|Engineer To Study
Some Say City Was Too Slow On Repairs
August 24, 2001
-- Activists who have fought to save the Richmond Plunge said yesterday
that the city should have moved faster to save the crumbling pool but
agreed that safety concerns require that it be closed.
Richmond officials, after allowing swimmers to use the popular indoor pool at their own risk since 1997, abruptly shut the 76-year-old facility on Wednesday.
"I don't see where the city had much of a choice," said Bob Strauss, a member of Save the Plunge board and an occasional swimmer. "The pool does need work.
"We have been pushing for years to get engineers in there, but the city is moving at municipal speed -- somewhere between glacial and geologic."
The City Council finally heeded the call yesterday during a closed-door meeting at which it was decided to hire a structural engineer to examine the pool, considered the East Bay's equivalent of San Francisco's Sutro Baths.
"There's concern that trains rumbling by the building could trigger the framing to collapse," said Vice Mayor Nat Bates.
The safety of the city-run pool, adjacent to railroad tracks in Point Richmond, has been widely debated since the 1989 Loma Prieta earthquake. Plunge supporters persuaded the city in 1997 to allow swimming after voters rejected a $24 million bond issue that would have financed seismic repairs.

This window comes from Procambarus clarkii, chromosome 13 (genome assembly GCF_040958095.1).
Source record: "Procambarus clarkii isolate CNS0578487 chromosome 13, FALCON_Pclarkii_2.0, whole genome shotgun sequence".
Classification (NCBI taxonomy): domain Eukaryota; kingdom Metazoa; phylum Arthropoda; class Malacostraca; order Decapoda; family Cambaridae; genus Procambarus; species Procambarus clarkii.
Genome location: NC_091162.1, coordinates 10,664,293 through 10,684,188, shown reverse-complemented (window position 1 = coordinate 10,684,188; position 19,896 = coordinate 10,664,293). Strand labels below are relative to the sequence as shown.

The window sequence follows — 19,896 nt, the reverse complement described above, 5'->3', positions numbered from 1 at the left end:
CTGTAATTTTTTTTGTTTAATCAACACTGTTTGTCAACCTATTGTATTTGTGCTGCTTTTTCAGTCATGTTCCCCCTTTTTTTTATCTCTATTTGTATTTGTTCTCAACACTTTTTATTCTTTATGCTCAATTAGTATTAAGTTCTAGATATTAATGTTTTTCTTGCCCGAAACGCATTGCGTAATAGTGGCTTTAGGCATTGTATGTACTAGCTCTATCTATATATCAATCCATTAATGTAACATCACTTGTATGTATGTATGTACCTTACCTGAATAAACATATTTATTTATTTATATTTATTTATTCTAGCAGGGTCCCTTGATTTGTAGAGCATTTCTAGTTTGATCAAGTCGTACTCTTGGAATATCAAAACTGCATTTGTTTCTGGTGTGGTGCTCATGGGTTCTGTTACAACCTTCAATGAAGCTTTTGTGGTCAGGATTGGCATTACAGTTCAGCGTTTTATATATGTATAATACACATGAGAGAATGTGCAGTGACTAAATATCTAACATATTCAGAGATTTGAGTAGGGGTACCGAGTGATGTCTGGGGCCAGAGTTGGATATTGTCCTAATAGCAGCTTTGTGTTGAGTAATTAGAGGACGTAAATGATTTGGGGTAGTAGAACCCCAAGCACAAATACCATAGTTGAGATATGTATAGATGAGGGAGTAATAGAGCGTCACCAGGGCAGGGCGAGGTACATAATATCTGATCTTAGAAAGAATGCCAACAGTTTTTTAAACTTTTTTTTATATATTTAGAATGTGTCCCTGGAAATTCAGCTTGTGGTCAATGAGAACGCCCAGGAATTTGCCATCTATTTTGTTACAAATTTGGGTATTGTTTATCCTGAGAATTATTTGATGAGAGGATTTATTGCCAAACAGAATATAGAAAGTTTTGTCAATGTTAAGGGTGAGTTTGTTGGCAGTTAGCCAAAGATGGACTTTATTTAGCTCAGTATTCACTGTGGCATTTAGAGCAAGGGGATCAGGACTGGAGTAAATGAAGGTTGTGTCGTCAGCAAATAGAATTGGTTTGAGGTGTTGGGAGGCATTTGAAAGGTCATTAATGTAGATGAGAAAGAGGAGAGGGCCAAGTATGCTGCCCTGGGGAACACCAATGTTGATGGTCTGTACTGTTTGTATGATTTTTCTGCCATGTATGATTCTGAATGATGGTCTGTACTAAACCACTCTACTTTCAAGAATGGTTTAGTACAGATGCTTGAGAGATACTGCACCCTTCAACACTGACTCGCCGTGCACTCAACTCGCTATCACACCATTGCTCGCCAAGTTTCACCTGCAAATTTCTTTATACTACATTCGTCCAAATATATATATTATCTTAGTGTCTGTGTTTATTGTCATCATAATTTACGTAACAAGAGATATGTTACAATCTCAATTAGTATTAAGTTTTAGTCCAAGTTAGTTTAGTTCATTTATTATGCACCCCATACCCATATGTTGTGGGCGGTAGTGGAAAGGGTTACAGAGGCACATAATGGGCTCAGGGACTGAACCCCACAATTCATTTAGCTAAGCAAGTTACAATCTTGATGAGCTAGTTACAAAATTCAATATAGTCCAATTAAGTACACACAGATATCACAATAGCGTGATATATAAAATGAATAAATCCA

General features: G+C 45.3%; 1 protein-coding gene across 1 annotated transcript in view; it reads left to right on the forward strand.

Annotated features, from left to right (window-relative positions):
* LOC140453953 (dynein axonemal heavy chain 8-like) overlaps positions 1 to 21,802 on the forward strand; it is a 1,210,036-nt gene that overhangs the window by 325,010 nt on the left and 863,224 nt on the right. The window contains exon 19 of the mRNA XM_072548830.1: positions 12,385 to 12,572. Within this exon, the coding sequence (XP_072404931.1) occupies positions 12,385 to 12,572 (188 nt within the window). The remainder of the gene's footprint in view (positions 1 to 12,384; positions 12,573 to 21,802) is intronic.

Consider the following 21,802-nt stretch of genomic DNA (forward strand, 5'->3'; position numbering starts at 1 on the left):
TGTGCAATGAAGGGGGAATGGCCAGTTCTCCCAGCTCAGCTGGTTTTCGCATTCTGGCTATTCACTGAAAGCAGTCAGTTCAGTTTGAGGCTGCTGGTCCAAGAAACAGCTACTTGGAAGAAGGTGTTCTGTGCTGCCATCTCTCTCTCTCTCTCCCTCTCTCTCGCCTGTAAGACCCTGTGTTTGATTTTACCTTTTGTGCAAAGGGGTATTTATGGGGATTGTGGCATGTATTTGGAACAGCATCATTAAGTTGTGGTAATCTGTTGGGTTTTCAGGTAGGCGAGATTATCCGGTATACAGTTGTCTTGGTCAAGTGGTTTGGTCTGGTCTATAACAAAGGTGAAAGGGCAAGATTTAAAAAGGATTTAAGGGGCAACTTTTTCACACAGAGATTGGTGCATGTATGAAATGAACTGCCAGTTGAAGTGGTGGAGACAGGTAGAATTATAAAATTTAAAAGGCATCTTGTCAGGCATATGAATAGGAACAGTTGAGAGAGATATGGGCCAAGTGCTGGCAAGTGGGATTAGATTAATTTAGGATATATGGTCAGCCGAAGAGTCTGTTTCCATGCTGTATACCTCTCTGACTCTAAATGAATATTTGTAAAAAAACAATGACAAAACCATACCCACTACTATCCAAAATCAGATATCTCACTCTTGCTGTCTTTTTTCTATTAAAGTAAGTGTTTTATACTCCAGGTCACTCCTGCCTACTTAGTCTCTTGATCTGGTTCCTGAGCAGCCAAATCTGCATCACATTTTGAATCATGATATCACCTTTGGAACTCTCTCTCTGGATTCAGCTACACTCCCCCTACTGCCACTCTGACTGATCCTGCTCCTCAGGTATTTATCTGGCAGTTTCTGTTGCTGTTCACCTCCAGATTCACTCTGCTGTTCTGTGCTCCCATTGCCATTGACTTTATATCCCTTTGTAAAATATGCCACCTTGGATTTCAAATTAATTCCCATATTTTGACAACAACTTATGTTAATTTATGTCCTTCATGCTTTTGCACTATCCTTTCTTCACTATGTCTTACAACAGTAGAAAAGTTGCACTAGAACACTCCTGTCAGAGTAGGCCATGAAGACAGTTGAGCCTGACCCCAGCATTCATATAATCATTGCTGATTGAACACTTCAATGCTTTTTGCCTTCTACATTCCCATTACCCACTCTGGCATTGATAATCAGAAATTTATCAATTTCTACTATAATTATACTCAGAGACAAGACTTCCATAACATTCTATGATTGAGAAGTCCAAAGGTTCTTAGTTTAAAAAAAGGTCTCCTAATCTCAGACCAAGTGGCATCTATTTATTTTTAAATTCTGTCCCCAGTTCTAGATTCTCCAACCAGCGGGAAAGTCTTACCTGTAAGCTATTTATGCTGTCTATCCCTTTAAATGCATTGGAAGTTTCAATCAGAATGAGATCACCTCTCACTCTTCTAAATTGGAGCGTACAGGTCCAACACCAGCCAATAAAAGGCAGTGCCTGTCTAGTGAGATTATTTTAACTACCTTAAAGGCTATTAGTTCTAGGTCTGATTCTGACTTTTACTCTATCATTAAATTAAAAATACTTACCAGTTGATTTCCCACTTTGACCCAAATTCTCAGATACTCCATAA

At that point, city officials erected "Swim at your own risk" signs.
The engineering firm selected by the council yesterday also examined the Plunge in 1997. Inspectors found ornamental stone falling from the east wall and fissures topping 10 feet long. Inside, reinforcing rods poked from the wall like exposed ribs, plaster crumbled like talc, and the western wall -- made of hollow clay brick -- sagged.
That wall is where Wednesday's mysterious bulge appeared.
This week's closing also has renewed the debate in Point Richmond over whether the landmark, built in 1925, should be razed or retrofitted.
Save the Plunge is ready to fight for a retrofit but will await the engineer's report before proceeding.
"Everybody who uses it is concerned, but if it's unsafe, the city has to close it and respond quickly," said Richard King, a member of the Save the Plunge trust.
The group has raised $151,000 to help restore the Plunge, a project that will cost between $5 million and $8 million. Save the Plunge worked with a videographer to make a documentary about the pool and held jazz concerts to raise money.
Councilman Tom Butt agreed that the city should have stepped in sooner.
"I've been saying for 10 years that regardless of any cracks, that building is deteriorating and we need to restore it."